Like Joseph Conrad’s Heart of Darkness, based on the author’s journey to the Congo in 1890 during King Leopold II of Belgium’s brutal rule, which saw the death of millions of Congolese, Borremans conveys the horror, brutality and darkness of the human soul: the unrestrained Id. If Borremans’ previous paintings were perhaps too subtle, as he suggests, ‘Fire from the Sun’ portrays humanity consuming itself. They are paintings that penetrate deeper and deeper into the heart of darkness.
You are exhibiting at Artspace as part of the Biennale of Sydney (BoS) from March to June. What is your approach?
I want to do an experiment there. I want to show part of my thought process in the evolution of my work. I will be showing a lot of stuff that I have in drawers and that has been significant for me. Some are old pictures I’ve collected from here and there, even from the internet, and I’ve them printed out—things that have been influential in forming my vocabulary—and a lot of drawings, unfinished drawings from my personal archive, shown in vitrines. There will also be scale models—little sculptures, ideas for sculptures. Sculpture is a hobby for me. Nobody is waiting for it and I like that. I am including a couple of film works and spaceships that I have designed.
These are all things that are influential for my visual language, which I do on the side but are important for me. I will show part of my artistic repertoire I suppose—what’s in my head and has formed me—I think it will be interesting for the show.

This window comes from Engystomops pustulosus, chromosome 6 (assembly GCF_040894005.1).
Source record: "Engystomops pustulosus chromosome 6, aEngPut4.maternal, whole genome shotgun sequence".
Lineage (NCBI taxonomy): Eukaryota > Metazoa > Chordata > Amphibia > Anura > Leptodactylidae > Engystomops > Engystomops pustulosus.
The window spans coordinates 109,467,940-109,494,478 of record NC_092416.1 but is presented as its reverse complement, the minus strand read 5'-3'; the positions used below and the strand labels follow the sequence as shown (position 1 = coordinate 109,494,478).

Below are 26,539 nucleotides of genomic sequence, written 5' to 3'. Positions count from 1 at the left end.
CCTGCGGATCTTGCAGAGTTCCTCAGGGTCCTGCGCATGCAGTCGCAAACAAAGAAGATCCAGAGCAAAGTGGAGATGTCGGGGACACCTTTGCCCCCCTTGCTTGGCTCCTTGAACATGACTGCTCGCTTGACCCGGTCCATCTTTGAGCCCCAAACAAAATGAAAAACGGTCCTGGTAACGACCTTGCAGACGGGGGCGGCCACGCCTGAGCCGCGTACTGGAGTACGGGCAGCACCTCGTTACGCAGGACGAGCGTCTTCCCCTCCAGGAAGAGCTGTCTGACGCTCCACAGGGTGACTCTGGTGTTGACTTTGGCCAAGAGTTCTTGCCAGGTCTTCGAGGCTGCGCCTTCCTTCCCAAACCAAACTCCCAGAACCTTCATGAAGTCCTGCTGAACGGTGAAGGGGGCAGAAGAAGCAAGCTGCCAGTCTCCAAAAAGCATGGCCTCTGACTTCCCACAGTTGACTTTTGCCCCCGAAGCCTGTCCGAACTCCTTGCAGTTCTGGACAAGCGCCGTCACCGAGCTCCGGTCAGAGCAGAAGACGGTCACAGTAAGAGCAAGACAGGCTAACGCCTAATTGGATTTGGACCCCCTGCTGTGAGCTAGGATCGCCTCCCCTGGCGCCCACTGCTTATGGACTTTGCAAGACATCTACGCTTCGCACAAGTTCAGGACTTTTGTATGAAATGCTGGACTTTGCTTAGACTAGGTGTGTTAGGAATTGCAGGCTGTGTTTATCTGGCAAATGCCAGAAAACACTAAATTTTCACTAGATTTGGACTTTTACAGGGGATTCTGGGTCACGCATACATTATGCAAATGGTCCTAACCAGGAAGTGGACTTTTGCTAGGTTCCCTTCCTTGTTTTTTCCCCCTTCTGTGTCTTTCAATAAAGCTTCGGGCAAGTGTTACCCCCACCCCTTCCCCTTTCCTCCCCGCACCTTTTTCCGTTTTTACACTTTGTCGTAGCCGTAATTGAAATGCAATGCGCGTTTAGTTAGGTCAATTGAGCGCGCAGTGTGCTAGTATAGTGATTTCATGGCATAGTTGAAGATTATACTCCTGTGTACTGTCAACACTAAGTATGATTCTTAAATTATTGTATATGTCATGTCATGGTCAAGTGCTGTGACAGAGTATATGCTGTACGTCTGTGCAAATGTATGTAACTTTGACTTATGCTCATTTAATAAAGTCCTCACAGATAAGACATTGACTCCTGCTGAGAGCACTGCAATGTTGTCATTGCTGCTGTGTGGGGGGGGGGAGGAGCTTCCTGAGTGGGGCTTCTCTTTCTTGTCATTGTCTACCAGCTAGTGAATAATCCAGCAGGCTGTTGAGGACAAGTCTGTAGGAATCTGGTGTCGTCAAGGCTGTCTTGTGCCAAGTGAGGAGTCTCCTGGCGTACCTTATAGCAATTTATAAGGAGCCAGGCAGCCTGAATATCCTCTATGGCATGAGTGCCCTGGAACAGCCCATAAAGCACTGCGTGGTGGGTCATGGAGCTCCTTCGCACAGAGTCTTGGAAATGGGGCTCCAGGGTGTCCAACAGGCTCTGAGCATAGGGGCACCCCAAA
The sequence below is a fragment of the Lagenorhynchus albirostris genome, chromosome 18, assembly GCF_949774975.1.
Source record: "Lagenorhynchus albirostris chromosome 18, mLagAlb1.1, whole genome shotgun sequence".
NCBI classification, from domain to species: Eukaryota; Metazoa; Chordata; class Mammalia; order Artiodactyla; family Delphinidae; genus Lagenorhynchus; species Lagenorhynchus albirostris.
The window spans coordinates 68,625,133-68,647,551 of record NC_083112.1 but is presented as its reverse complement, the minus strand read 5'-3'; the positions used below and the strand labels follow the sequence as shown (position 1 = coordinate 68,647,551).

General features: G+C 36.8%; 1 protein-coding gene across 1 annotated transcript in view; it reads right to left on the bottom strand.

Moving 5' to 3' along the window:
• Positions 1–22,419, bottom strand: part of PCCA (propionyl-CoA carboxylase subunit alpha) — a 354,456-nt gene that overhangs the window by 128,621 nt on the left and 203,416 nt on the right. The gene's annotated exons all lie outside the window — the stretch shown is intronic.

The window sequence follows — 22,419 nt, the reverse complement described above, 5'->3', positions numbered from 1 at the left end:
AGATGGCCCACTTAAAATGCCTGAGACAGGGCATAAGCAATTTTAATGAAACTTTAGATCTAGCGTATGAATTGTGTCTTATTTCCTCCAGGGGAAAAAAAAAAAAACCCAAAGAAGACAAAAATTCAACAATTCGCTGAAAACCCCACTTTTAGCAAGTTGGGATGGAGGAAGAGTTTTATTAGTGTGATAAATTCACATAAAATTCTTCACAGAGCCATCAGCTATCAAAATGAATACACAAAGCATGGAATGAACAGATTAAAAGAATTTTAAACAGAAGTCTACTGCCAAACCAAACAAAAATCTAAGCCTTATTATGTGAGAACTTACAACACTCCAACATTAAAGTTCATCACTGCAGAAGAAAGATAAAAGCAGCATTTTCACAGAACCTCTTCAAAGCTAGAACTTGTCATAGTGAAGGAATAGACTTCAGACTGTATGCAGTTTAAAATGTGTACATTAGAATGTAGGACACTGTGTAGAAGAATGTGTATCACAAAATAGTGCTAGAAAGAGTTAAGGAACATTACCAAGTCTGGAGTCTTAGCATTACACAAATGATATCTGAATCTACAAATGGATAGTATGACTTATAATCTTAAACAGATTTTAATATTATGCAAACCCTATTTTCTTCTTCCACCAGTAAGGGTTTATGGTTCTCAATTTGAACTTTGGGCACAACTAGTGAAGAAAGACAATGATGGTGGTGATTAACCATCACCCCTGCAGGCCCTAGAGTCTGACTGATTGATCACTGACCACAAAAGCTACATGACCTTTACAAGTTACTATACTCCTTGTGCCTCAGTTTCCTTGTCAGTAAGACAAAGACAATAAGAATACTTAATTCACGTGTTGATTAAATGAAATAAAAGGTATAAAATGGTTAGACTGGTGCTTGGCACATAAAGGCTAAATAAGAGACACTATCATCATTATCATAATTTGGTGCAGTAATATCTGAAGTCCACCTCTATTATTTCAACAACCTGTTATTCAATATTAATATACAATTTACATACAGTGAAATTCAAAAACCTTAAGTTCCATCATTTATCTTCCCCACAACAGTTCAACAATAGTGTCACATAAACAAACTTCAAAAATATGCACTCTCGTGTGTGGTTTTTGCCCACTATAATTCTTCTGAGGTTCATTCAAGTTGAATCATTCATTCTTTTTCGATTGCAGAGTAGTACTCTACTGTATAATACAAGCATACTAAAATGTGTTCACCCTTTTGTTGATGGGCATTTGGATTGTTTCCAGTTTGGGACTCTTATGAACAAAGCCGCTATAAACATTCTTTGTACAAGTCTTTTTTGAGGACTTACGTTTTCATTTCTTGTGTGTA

Yes, you have film, video, drawings. How do different media all feed in to each other?
You will be able to see the connection. There will be very few paintings, just a couple. There will be sculptural works—a sculptural installation. There is a bronze spaceship I designed [laughs]. Crazy things.
You’ve worked on a number of films in the past. How does your approach to film differ from that to painting?
I’ve done maybe six or seven short loop films. They come out of necessity. They derive more from sculpture than from painting. Of course, the subject is sometimes analogous to paintings, but it is just an urge to see how sculpture could look if it wasn’t static; if it could move somehow, even if it doesn’t really move. If you film something that is standing still, there is still an aspect of movement to it. Another problem I have with sculpture is that it’s very physical; it’s very concrete, it’s in space and you can touch it. Painting is a window on another world, which you can enter, and I find this fascinating. That is why if I show sculptures it’s in a vitrine—you cannot touch them. I even put dust on them. Normally the vitrine serves to prevent dust from getting on the work, but I do the opposite. That’s what I have been experimenting with for Sydney.